Jose Abelardo Mai

“We know that the largest importer of corn in the region is Guatemala, in Central America.  In North America, the largest importer of corn is Mexico, they have huge populations that consume corn three times a day.  We have a small population of three hundred and eighty [thousand people] of which fifty percent is Hispanic and fifty percent is other and, therefore, our corn consumption is not as great as Central America.  So we can sustain ourselves with corn, but other countries really want the corn, especially in a year like this where there is a scarcity of corn and the prices are increasing because the cost of agro-inputs has gone up.”


Diversa, a company operating out of Belize, has a contract with Maseca for the export of corn.


Alvaro Rodriguez

Alvaro Rodriguez, Representative, Diversa

“This is our first load, it’s five containers of yellow corn going down to Guatemala’s mill, three more [containers] of white corn are going next week and we just got an order from the Honduras Maseca mills, so it’s pretty promising and we want to do a long-term pricing that will benefit all the Belizean farmers and of course we’re sending corn right now to get produced and make, well what we call Maseca around here and we make our tortillas, right.  So eventually that corn is going to come back as in flour.”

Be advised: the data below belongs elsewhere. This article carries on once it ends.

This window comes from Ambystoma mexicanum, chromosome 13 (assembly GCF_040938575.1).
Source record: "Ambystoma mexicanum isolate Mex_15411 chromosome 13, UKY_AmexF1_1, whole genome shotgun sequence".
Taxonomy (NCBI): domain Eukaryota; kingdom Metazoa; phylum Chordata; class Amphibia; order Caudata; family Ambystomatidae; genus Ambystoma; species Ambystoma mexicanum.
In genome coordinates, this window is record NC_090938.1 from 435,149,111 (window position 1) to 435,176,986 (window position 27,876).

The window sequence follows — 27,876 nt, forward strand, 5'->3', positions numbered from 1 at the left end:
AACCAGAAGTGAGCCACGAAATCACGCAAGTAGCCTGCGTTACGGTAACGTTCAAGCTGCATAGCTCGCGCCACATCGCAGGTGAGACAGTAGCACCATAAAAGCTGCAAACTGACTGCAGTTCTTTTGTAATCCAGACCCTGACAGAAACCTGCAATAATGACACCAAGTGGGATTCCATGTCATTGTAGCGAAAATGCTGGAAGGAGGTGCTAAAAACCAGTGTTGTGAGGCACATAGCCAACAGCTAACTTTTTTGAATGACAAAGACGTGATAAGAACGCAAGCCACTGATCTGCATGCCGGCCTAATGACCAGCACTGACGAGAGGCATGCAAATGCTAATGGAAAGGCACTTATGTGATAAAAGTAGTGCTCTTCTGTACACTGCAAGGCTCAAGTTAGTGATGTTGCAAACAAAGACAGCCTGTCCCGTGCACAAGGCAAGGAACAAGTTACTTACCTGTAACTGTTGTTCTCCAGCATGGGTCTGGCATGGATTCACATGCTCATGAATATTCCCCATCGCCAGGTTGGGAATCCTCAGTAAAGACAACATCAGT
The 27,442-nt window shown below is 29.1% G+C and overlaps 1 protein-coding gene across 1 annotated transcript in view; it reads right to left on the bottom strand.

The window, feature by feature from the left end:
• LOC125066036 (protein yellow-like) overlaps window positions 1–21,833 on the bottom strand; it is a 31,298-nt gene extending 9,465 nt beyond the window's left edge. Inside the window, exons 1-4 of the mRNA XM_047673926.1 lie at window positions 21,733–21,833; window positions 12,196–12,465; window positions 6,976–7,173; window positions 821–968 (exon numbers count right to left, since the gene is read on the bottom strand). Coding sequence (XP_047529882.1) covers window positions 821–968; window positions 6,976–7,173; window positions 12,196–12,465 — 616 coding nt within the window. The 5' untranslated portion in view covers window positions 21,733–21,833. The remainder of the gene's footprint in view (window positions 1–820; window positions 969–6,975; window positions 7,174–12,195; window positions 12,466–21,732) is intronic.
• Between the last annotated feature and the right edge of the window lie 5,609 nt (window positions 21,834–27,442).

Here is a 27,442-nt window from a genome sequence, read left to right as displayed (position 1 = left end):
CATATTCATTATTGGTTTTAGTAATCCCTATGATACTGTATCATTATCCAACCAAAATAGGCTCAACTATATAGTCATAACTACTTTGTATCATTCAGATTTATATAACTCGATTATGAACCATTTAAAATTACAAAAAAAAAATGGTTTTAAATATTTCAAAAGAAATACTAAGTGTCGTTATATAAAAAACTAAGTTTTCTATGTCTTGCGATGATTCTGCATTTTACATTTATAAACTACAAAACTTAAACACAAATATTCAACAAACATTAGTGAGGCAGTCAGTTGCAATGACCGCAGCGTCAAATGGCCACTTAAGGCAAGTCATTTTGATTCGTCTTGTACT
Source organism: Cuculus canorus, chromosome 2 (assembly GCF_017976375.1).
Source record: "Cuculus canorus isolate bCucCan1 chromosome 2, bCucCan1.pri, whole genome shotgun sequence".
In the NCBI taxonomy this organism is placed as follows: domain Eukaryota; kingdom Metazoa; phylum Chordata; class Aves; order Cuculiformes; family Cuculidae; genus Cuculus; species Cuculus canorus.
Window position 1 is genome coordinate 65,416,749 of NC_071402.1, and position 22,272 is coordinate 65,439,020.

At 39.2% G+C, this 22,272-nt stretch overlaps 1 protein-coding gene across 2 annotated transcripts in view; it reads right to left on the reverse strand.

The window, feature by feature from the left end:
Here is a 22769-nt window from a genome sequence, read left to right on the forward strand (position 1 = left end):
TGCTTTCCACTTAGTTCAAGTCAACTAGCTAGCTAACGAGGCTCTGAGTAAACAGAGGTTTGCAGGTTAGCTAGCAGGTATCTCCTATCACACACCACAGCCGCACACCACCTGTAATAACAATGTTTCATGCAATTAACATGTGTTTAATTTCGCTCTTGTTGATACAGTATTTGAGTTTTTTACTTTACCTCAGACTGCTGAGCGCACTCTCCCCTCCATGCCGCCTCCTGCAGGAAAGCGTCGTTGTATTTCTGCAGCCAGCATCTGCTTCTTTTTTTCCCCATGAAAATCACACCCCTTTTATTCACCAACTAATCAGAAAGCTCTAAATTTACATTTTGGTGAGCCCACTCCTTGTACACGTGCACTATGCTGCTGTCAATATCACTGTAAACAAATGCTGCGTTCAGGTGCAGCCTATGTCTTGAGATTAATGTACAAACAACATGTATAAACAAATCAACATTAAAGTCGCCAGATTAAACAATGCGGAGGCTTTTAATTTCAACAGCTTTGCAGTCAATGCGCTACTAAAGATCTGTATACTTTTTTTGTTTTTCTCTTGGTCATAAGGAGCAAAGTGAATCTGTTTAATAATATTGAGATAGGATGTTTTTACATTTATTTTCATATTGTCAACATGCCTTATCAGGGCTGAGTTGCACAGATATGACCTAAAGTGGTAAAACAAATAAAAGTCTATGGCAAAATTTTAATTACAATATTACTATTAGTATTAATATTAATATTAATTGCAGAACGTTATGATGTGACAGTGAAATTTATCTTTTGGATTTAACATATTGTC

It’s an export/import cycle that is made possible through Belize’s Partial Scope Agreement with Guatemala which was revitalized earlier this year through the Belize-Guatemala Joint Commission.


Eamon Courtenay

Eamon Courtenay, Minister of Foreign Affairs

“That commission had held meetings and had set up different desks and tables for officials to deal with sanitary and phyto-sanitary business facilitation, et cetera.  And we have committed to having those entities start their work and working diligently and most importantly to facilitating a meeting with the private sector.  We have put on the table an increase in the number of products that Belize wants to be covered by the Partial Scope Agreement and Guatemala undertook to review them.”


Gilbert Canton, an agronomist who oversees several farms, as well as this storage and processing facility, attests to the importance and need for the Partial Scope Agreement.


Gilbert Canton

“It’s very important.  Our company exists because of the Partial Scope Agreement.  If that wasn’t in place I don’t know that we would be here because Belize is going to produce this year about two million bags of corn.  About half of that is going to be used locally, primarily to grow chickens and pigs.  The other half goes to Guatemala.  We’re an export facility so all of our corn goes to Guatemala.  So if that Partial Scope Agreement didn’t exist, we would not exist.”


Reporting for News Five, I am Isani Cayetano.

Viewers please note: This Internet newscast is a verbatim transcript of our evening television newscast. Where speakers use Kriol, we attempt to faithfully reproduce the quotes using a standard spelling system.